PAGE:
The basal ganglia are believed to play a role in decision-making and motor control. The striatum, which serves as these processes’ primary input structure, can be used to derive temporal information on the neural populations’ developing state. It is unclear, nevertheless, whether striatal activity governs the kinematics of overt movement or latent, dynamic decision processes.
The “internal clock” of the brain has been revealed by a group of neuroscientists at the Champalimaud Foundation using temperature manipulation of a particular brain area. This research paves the path for a greater comprehension of how our brains analyze and coordinate actions in addition to time perception.
In recent research from Champalimaud Research’s Learning Lab, which was published in the journal Nature Neuroscience, researchers deliberately sped up or slowed down patterns of neural activity in rats, distorting their perception of time and offering the strongest causal support yet for how the brain’s internal clockwork regulates behavior.
Whether you’re sitting at a stop light or serving a tennis ball, the study specifically focused on this seconds-to-minute timescale at which much of our behavior develops.
Our brains maintain a decentralized and flexible sense of time instead of the precise ticking of a computer’s central clock, which is assumed to be modified by the dynamics of neural networks distributed throughout the brain. According to the “population clock” theory, our brains keep time by depending on regular patterns of activity that develop in neural clusters as we behave.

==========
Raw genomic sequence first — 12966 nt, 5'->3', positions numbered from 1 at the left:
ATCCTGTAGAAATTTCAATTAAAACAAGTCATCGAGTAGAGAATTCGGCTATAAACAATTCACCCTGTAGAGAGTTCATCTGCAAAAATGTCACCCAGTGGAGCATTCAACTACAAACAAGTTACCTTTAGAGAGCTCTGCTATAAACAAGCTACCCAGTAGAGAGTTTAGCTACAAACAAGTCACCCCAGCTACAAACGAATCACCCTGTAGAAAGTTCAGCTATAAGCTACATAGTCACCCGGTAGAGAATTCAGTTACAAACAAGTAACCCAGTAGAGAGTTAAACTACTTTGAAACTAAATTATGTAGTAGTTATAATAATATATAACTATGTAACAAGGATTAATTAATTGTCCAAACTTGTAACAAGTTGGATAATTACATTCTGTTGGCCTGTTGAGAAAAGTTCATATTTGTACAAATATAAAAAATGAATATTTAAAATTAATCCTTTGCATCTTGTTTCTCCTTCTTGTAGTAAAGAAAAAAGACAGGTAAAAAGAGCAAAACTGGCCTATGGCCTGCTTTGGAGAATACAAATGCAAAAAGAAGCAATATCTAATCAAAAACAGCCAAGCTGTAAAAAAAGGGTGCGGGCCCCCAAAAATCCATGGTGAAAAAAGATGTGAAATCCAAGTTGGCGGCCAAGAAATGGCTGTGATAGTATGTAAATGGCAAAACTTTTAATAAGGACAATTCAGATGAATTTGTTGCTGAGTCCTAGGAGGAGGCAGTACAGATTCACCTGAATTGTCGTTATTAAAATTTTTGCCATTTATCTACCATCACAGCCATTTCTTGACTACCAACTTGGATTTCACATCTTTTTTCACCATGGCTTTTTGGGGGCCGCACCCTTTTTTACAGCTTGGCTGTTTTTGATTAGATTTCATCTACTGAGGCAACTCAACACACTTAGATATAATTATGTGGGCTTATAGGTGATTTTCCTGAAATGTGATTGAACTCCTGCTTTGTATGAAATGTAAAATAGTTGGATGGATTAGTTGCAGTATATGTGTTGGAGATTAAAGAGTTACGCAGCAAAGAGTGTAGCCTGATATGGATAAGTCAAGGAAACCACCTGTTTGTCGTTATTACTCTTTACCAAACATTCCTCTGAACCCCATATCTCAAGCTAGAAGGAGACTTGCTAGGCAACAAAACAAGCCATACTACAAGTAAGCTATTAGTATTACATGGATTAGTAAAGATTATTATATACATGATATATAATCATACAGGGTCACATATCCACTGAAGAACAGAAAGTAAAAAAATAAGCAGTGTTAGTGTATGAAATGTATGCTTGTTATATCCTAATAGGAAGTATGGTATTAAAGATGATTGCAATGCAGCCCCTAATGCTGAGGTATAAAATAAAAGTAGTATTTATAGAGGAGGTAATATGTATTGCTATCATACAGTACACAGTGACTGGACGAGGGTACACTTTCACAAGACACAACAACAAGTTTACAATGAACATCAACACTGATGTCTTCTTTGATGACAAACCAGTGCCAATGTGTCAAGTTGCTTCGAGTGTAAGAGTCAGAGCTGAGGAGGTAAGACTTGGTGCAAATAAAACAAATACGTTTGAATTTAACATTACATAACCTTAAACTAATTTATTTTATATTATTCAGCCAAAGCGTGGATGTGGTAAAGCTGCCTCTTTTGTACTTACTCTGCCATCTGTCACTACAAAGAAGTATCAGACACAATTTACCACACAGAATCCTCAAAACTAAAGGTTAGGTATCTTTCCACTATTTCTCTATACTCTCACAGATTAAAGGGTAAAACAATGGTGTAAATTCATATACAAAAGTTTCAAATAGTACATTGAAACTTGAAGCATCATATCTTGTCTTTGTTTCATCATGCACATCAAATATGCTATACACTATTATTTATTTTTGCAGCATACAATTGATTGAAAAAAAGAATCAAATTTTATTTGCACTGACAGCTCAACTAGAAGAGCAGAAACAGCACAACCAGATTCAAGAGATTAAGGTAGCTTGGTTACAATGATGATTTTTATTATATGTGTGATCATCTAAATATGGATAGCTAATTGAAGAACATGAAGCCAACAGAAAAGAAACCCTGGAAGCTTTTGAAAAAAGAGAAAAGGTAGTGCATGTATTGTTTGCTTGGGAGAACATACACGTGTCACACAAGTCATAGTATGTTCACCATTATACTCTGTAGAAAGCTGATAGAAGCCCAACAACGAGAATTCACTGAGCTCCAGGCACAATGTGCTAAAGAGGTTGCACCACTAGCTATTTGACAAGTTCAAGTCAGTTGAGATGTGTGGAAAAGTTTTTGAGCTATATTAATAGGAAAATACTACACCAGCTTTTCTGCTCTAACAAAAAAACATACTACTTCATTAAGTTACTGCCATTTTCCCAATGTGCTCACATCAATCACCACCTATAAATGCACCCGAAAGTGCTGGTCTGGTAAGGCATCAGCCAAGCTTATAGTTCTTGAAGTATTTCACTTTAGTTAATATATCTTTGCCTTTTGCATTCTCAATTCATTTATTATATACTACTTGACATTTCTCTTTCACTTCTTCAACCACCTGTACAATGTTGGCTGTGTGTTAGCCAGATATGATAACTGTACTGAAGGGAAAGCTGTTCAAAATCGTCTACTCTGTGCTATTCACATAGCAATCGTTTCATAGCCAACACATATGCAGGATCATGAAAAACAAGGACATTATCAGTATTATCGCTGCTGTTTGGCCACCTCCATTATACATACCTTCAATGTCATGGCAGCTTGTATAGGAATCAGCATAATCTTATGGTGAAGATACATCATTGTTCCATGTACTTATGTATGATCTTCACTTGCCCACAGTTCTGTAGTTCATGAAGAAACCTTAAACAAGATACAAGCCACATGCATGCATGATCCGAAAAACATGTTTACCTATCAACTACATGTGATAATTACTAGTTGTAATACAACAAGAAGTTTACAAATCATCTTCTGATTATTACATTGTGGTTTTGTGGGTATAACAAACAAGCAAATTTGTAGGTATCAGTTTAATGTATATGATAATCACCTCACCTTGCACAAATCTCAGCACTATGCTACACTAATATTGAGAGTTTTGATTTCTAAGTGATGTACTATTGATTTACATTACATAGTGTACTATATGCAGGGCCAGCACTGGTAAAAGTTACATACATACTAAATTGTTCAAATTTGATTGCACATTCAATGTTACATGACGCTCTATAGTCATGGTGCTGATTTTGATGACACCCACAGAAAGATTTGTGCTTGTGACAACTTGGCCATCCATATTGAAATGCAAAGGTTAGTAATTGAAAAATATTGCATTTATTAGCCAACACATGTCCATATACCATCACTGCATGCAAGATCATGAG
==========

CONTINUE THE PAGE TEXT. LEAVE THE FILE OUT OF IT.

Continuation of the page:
The study’s senior author Joe Paton likens this to dropping a stone into a pond. “Each time a stone is dropped, it creates ripples that radiate outward on the surface in a repeatable pattern. By examining the patterns and positions of these ripples, one can deduce when and where the stone was dropped into the water”.
“Just as the speed at which the ripples move can vary, the pace at which these activity patterns progress in neural populations can also shift. Our lab was one of the first to demonstrate a tight correlation between how fast or slow these neural ‘ripples’ evolve and time-dependent decisions”.
The researchers trained rats to recognize various time intervals. They discovered that activity in the striatum, a deep brain region, changes in predictable patterns and at varying rates depending on how long an interval of time is reported by an animal. When an interval is said to be shorter, the activity evolves more slowly.
Scientists noted, “However, correlation does not imply causation. We wanted to test whether variability in the speed of striatal population dynamics merely correlates with or directly regulates timing behavior. We needed a way to manipulate these dynamics as animals reported timing judgments experimentally.”
Tiago Monteiro, one of the study’s lead authors, said, “Never throw away old tools. To establish causation, we turned to an old-school technique in the neuroscientist’s toolbox: temperature. The temperature has been used in previous studies to manipulate the temporal dynamics of behaviors, such as bird songs.”
“Cooling a specific brain region slows the song, while warming speeds it up without altering its structure. It’s akin to changing the tempo of a musical piece without affecting the notes themselves. We thought temperature would be ideal as it would allow us to change the speed of neural dynamics without disrupting its pattern.”